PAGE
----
The Invisible Tenants

by Kishimjan Osmonova

kishimjanAstana, the new capital of Kazakhstan since 1997, has become a major migrant destination attracting thousands of internal as well as external migrants from neighboring Central Asian states. The city’s population tripled in the last decade making it number around one million residents today. The migrants are a diverse group with different backgrounds, professions, and places of origin. Most of them are young and ambitious people seeking better opportunities in the futuristic capital, which is referred as the City of the Future. Inspired by the capital’s shimmering look and construction boom many are determined to stay and create their prosperous future. Realizing this goal is not easy and one of the problems they face is propiska.

Propiska, a Russian term meaning ‘city registration’, is all too familiar to every post-Soviet citizen, including Central Asians. Propiska has acquired a powerful new meaning; it gives individuals the legal right to reside in a city and secures access to social benefits. As cross border and rural-urban migration studies have shown, lack of proper propiska excludes city residents from crucial social security benefits like health care and pension, and restricts their access to public goods and other services. As a consequence it creates a new group of socially marginalized people who face discrimination and increasingly criminalization. In Kyrgyzstan’s capital Bishkek, land grabbing led to the creation of new settlements with no infrastructure. Almaty has similar issues with new settlements. Rural migrants in Tashkent who lack propiska become easy targets for Uzbek police, who criminalize them and extort bribes. Russia’s number one concern is to control unregistered Central Asian labor migrants who manage their everyday life and find work with false propiskas. In Kazakhstan’s capital Astana, obtaining an official propiska proves very difficult as well. However, the solution is to purchase false propiskas from the numerous ads the local newspapers offer. In fact, it is relatively easy to purchase such falsified versions in Astana. Still new residents in Astana are frustrated when they cannot get an official propiska since it means they will have problems finding a proper job. So most of those who cannot obtain propiskas feel they are invisible and have no right to social securities.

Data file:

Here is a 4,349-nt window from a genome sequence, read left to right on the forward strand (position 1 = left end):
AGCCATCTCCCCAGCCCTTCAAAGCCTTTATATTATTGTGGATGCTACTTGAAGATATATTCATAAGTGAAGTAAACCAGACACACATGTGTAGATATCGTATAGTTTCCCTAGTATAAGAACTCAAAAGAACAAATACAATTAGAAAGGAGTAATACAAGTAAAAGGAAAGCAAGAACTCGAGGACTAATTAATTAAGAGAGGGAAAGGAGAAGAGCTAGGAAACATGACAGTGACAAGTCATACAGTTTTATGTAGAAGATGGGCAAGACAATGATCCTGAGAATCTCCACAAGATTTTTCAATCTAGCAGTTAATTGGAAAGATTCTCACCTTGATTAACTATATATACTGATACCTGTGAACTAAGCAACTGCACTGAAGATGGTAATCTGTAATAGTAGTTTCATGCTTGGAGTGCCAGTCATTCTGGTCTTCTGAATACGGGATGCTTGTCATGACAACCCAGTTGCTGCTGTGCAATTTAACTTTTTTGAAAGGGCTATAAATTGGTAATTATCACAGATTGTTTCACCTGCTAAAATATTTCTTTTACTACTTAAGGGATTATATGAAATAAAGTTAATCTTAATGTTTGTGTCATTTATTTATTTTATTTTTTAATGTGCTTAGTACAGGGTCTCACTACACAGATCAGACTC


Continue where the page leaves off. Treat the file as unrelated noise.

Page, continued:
Usually local residents or those who own a flat or home sell fake propiskas at their place of residence. Alia, a young woman from Taraz, says that ‘I sit at home now because I have no propiska. I wanted to work but without a propiska they don’t even consider you for a job. I bought a propiska from private people for three days from the newspaper ads for 15 000 tenge.’ Still Alia was not sure if she was really registered at this person’s home. A pensioner who came to live with her son and daughter in law in Astana also bought a propiska. ‘It is very hard to get a propiska. But you can buy it for money; everything is possible with money. I paid 5,000 for a propiska for a month from a private person. But I am not sure if I am still registered at this address, they might de-register you and you wouldn’t even know about it. One just needs to present it to one’s employer; it’s a formality thing.’ Migrants need to renew such propiskas after every two or three months depending on the price they paid. This also allows many internal migrants to navigate in the city. Many migrants complain how easy it is for locals who do not have to work but sell such propiskas and earn money. They even consider it a form of exploitation. So migrants tend to be registered falsely at one place of residence while their actual living address differs.